ISRAEL. Relax, culture and fun: all this is concentrated in a little bit more than 20.000 km2.
Isreal is a little country meeting the needs of every kind of traveler.


Before leaving for Israel we did not have a clear idea of what we would have found once there. We were fully aware of the geopolitical tensions that have been plaguing the country for decades, and for this reason we imagined finding a different atmosphere.

Our predictions were right away disproved and we realised that western destinations are more and more shrouded in an oppressive cloud of fears and insecurity, think for example of Paris and London. Israeli citizens are strong and responsive pepole: over the years they have successfully adapted to a context that has not always been easy. So forget to find massive military presence or scared faces there: Israel is far from that.

Looking for different aspects that this country offrers to its visitors, we organized our trip with three stops. First destination: the Dead Sea, then Jerusalem and Tel Aviv.

We landed at Ben Gurion Airport, which is almost halfway between Tel Aviv and Jerusalem, and we headed to the Dead Sea coasts.


An almost moon landscape and cobalt-blue waters make this place absolutely unique. There are two things that make the Dead Sea different from any other basin: the fact that it lies in a depression 450 meters below sea level, the lowest point on the face of Earth, and its extremely saline water.
Starting from the Roman conquest of this territory, the Dead Sea has been exploited for his excellent healing properties, especially for skin diseases. This is due to its high salt concentrations, as well as to the massive presence of minerals such as calcium, magnesium and bromine and the percentage oxygen concetration, which is higher than elsewhere.

The Dead Sea mud is an excellent remedy for our skin, not only from an aesthetic point of view but also from a curative point of view. The mud is well known for its multiple propteries: astringent properties (blood flow and pressure), cleaning , decongestant (skin equilibrium) and also depurative (cell repair).

Floating in the Dead Sea waters is an experience that everybody should live. The weightlessness sensation you can feel in the water is kind of funny.

Everybody who visits these areas should not miss the opportunity to stop at the ancient Masada fortress, a UNESCO World Heritage Site.
The complex rises up on a rock cliff 400 meters above the Dead Sea, a hundred kilometers from Jerusalem.
The fortress was built by King Herod and it would have gone down in history for the roman siege in 74 A.D, culminated with the mass suicide of its people.

After a two-hour journey from the Dead Sea, we finally reached Jerusalem, the capital of Israel and an holy city for Christians, Jews and Muslims: a unique and extraordinary cultural mix.

The Old Jerusalem hosts in less than a square kilometer different places with a deep religious significance, like the Temple Mount, the Wailing Wall, the Curch of the Holy Sepulchre, the Dome of the Rock and the al-Aqsa Mosque.

Within the ancient walls there are four quarters that used to divide the city during the history. In the north- western part there’s the Christian Quarter, with the Church of the Holy Sepulchre, built in the site of Jesus of Nazareth’s tomb, in the southern part there is the Armenian Quarter, in the northern part of Jerusalem there is the Muslim Quarter, with its Dome of the Rock that characterises the skyline of the city. The Jewish Quarter, in the south-eastern part of the Old City, is bounded by the Western Wall or Wailing Wall, a holy place for the Jewish community.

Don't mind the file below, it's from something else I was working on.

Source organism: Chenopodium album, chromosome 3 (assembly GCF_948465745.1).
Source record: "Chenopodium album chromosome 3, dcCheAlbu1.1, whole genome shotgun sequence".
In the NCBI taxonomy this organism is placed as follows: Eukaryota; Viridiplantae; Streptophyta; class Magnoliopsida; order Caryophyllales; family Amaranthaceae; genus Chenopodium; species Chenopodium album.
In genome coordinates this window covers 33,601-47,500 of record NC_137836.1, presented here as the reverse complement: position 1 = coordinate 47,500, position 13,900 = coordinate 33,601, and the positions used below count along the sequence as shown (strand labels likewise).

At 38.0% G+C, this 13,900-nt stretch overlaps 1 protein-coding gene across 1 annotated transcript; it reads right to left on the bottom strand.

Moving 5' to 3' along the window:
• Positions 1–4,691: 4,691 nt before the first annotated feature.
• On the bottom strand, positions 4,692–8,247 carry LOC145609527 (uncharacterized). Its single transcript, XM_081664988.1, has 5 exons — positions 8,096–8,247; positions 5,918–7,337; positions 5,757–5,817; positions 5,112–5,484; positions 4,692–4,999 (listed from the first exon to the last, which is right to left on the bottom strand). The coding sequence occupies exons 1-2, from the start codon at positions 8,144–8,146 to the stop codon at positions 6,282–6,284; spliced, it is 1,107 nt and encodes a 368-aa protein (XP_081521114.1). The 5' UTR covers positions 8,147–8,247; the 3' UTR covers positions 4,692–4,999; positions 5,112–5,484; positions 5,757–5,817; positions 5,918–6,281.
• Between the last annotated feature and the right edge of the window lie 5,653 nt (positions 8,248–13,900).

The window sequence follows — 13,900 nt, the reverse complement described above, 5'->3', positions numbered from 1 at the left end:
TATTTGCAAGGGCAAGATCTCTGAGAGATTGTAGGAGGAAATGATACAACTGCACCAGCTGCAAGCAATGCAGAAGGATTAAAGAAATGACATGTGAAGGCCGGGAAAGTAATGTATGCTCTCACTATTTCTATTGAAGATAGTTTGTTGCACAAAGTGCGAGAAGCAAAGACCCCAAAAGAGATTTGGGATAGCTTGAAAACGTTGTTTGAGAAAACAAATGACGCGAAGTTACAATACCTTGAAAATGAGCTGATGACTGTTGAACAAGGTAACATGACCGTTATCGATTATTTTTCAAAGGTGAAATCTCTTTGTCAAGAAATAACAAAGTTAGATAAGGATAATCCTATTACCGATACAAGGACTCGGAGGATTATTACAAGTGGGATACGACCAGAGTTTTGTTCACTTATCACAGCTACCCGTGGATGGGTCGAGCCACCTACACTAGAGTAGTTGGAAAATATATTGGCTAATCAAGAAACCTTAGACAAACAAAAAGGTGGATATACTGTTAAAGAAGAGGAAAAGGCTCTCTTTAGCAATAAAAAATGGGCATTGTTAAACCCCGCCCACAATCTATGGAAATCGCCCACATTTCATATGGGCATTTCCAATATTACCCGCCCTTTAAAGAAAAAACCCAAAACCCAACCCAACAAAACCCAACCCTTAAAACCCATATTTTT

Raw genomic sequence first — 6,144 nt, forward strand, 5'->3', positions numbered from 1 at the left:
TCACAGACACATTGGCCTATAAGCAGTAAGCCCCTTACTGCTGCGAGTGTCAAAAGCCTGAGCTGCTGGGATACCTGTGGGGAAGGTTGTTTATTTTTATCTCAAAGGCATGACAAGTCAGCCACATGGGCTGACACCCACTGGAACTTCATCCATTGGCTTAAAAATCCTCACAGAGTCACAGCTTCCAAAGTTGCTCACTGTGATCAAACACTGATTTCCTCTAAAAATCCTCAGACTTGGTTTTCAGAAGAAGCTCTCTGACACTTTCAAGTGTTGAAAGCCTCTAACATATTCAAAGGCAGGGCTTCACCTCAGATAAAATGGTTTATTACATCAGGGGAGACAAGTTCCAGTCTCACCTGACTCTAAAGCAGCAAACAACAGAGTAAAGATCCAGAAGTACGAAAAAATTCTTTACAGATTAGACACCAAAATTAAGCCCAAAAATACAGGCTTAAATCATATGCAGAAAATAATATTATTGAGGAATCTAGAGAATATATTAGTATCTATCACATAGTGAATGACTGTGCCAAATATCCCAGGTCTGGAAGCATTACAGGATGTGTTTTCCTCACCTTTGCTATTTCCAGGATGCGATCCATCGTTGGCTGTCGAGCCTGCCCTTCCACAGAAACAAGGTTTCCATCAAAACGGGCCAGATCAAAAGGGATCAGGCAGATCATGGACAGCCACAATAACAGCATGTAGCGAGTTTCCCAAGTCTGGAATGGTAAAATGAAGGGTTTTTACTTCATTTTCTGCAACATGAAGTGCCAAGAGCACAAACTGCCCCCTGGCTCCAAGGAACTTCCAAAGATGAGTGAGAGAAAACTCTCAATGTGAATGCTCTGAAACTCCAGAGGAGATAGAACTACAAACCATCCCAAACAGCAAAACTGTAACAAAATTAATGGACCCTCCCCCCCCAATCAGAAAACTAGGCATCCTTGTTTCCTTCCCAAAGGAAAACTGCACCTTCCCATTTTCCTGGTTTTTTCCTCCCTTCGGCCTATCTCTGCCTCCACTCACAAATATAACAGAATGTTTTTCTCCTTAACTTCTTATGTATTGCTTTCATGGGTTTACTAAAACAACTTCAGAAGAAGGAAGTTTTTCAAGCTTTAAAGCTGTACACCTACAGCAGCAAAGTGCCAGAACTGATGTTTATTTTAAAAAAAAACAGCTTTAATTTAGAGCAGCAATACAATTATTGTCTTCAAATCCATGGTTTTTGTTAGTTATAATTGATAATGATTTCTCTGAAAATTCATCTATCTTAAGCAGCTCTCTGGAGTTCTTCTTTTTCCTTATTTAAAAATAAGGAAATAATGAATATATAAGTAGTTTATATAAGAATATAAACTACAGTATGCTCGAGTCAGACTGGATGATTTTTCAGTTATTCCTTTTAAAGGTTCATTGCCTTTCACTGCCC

Fascino retrò for the most iconic hotel in the city.
King David 23, Jerusalem

Hotel with a modern and contempirary design.
Shlomo ha-Melekh St 11, Jerusalem

Elegant boutique hotel with a breathtaking terrace above the city.
Ha-Nevi’im St 54, Jerusalem


Restaurant/bazar/market where you can have dinner sitting in front of the open kitchen.
10 Beit Ya’Akov Street, Jerusalem

Restaurant directed by chef lan Grossi, Eran Peretz and Roger Moore, which are considered the creators of Jerusalem cuisine.
41 King George St, Jerusalem

A good restaurant opened 24 hours a day, 7 days a week.
15 Yoel Moshe Solomon, 1° floor Jerusalem

Last stop Tel Aviv, the Miami of the Middle East.
The city, founded in 1909, is a modern and lively center; very different from the capital of Israel.
Tel Aviv, thanks to its wide offer of hotels, beaches and bars, is the perfect destination for young and international travelers.

You can’t miss spending a day on its white- sand beaches and discovering the bauhaus architecture strolling along the famous Rothschild Boulevard.

Another place not to be misses is Jaffa, an ancient port village which is now part of the city. The Old City rises on a cliff above the sea, and in the same places where fishermen used to live you can now admire refined modern art galleries, design boutiques and clothing stores.

We suggest you to visit Maskit boutique and the little museum of the brand. It was founded in 1954 by Ruth Dayan and it collaborated with important labels such as Givenchy, Dior and Saint Laurent: the real germ of the fashion industry in Israel.


Elegance and charme that takes you back to the 20’s.
Nahmani St 23-25, Tel Aviv-Yafo, 6579441

Sophisticated boutique hotel with only 12 rooms.
Montefiore St 36, Tel Aviv-Yafo

“The ultimate place to be” in Tel Aviv.
Nahalat Binyamin St 1, Tel Aviv-Yafo


Delicious dishes and fun, the perfect choice for your more informal dinners.
182 Ben Yehuda Street, Tel Aviv

The most suggested choice fot the ones who can’t resist to fusion/ asian cuisine.

Derech Menachem Begin 23, Tel Aviv-Yafo

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